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Facilitating PLD about inclusion

Take some time to explore Inclusive Practice and the School Curriculum. Read about how it can be used for PLD and how you can build your own knowledge of inclusive practice.

Explore Inclusive Practice and the School Curriculum

Before using Inclusive Practice and the School Curriculum with a school, take some time to explore the resource. The table below shows how it can support you when leading PLD in a school.

Sections of Inclusive Practice and the School Curriculum

What’s in here for leaders of PLD?

Implementing an Inclusive Curriculum includes:

Reflective learning activities that support educators to interact with the ideas in the text and apply them in their contexts. There are links to examples in Inclusion in Practice to show the concepts and ideas in real life settings.

Inclusion in Practice

Examples from New Zealand classrooms of inclusive practice across different learning areas.

These use the teaching as inquiry model and student, whānau, and teacher voices to illustrate how teachers supported all the students in their class to participate and learn. Each example shows how the teacher used differentiation, adaptation, and teaching strategies to support their students to participate, achieve, and belong in the classroom curriculum.

Reflective questions for discussion and links to related content in Implementing an Inclusive Curriculum.

Using Inclusive Practice and the School Curriculum in a PLD context

The guide has five modules shown in the diagram below.

If you cannot view or read this diagram, select this link to open a text version.

Each module has professional learning activities that introduce teachers and leaders to the ideas and concepts in Implementing an Inclusive CurriculumInclusion in Practice, and other related resources. The activities are useful starting points for facilitated learning conversations that will challenge, build on, and strengthen existing practice.

Leaders of PLD can use Inclusive Practice and the School Curriculum with teachers and leaders in one-to-one, small group/syndicate, or whole-school learning situations. The professional learning could be a planned series of staff meetings, a specific one-off syndicate or staff meeting, or individual conversations with teachers, based on the needs of learners in their classroom.

Some schools may have staff, such as an experienced learning support coordinator, who can facilitate PLD with their colleagues using Inclusive Practice and the School Curriculum. Other schools may prefer to draw on the skills and experience of an external leader of PLD, such as a Ministry-funded PLD facilitator or a Resource Teacher: Learning and Behaviour (RTLB).

Inclusive Practice and the School Curriculum has been designed to:

  • support leaders of PLD by providing guidance and tools suitable for English-medium settings in New Zealand
  • provide an accessible starting point for building an understanding of inclusive practice and for recognising where expertise and inclusive practice already exist within a school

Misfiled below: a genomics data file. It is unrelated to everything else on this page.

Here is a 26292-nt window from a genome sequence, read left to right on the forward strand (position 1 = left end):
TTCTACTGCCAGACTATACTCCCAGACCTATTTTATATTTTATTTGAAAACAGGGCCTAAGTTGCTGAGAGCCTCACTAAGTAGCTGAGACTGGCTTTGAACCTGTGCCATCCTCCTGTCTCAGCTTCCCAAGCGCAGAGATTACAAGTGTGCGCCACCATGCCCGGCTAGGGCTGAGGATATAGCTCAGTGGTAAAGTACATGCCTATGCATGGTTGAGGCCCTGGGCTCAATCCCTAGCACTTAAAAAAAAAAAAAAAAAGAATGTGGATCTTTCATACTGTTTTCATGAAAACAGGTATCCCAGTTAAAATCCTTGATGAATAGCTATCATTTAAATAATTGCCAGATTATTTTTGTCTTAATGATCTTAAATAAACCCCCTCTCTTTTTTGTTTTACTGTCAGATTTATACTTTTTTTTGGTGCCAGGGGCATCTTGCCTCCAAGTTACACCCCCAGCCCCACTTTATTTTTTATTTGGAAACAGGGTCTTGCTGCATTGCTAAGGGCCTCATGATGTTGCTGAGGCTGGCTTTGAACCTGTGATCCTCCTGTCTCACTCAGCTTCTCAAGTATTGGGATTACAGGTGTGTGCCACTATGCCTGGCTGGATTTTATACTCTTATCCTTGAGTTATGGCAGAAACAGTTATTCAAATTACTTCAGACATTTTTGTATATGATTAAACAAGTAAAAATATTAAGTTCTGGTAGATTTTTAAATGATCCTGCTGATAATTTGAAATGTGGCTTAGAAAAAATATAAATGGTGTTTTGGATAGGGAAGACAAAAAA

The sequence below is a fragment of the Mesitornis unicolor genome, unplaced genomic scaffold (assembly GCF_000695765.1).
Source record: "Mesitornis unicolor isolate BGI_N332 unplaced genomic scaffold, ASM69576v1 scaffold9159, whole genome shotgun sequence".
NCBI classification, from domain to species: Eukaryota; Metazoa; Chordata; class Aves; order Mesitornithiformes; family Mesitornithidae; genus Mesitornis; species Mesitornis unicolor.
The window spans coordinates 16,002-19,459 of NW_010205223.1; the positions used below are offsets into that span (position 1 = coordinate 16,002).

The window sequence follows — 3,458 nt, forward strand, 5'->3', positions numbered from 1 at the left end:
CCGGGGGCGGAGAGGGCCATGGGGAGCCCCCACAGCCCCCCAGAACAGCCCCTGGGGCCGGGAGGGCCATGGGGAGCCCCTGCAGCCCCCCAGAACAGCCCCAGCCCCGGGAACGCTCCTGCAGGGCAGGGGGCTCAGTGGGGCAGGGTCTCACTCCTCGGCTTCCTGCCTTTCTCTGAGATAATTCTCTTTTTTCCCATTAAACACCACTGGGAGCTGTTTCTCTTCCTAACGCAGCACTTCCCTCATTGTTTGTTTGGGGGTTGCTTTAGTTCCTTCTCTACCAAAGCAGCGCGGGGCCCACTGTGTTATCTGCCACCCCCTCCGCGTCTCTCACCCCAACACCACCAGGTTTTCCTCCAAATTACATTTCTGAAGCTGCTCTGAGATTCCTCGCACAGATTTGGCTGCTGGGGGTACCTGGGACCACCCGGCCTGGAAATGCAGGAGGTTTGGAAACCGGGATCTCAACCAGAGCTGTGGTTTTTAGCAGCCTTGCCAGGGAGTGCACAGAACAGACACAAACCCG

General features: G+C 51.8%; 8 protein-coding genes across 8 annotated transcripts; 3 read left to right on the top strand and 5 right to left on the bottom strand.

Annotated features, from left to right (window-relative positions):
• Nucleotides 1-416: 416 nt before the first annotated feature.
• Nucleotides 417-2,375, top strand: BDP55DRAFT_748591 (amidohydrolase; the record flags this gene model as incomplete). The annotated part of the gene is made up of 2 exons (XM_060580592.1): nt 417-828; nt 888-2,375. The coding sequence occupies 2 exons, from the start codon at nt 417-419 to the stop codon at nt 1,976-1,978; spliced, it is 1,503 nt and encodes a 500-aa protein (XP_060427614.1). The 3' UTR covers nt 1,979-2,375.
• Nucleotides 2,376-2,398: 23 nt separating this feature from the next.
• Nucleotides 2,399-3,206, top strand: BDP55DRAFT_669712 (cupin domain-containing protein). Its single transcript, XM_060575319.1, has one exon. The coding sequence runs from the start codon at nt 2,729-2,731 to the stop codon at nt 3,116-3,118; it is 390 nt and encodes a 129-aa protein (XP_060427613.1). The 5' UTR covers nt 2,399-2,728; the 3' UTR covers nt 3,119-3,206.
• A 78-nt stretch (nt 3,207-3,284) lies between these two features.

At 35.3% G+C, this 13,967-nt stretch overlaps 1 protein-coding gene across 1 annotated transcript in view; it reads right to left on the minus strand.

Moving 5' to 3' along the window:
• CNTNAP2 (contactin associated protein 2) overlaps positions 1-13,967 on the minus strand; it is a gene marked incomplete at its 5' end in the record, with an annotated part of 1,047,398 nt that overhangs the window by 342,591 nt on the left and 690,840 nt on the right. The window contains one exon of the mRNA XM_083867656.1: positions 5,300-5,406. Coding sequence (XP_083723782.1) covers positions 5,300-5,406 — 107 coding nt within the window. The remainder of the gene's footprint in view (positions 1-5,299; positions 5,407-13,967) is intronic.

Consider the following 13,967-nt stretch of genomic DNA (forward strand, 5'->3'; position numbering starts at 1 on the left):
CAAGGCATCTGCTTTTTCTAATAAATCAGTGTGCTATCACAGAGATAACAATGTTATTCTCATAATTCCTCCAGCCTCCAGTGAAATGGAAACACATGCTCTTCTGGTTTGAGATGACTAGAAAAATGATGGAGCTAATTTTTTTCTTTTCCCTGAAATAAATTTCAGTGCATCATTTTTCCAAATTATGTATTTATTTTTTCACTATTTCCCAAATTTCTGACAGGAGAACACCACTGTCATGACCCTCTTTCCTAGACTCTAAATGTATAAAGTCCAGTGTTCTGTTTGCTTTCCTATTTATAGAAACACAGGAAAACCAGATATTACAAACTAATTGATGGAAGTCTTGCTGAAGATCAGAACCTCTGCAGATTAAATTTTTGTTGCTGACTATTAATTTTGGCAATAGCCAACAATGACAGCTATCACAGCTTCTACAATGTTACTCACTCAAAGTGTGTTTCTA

• prompt educators to inquire into inclusive practice across their school, at both individual teacher and school-wide levels
  • show what inclusive practice can look like in the different learning areas of the New Zealand Curriculum and at different year levels
  • build teachers’ ability to use differentiation and adaptation to ensure all their students can participate in the classroom curriculum.

Examples of Inclusive Practice and the School Curriculum in use

I worked with a teacher and his syndicate leader to explore effective differentiation strategies to support a small group of students who have additional literacy learning needs. Together, we unpacked Example 2 (English, Writing, levels 2–3 – Haiku) from Inclusion in Practice. We transferred the learning to classroom practice by planning a couple of lessons that made use of similar strategies to those shown in the example.

Resource teacher: Learning and Behaviour

As part of my work in a school providing PLD about the New Zealand Curriculum, the school identified a need to use student voice to inform curriculum design. They wanted to make sure all students’ perspectives were heard. With the leadership team, we used the Building a Rich Knowledge of the Learner section of Implementing an Inclusive Curriculum to plan a staff meeting and follow-up syndicate meetings. The teachers came up with fantastic ways to capture students’ perspectives that didn’t rely only on traditional methods such as interviews and surveys.

PLD facilitator

We carried out a self-review using the ERO questions on including students with special education needs (see Module 1). We identified the need to build teacher capability in using differentiated strategies to support all students within the classroom programme. As a team, we planned a series of staff meetings using the activities in Module 4: Supporting Teachers to Include all Students in the School Curriculum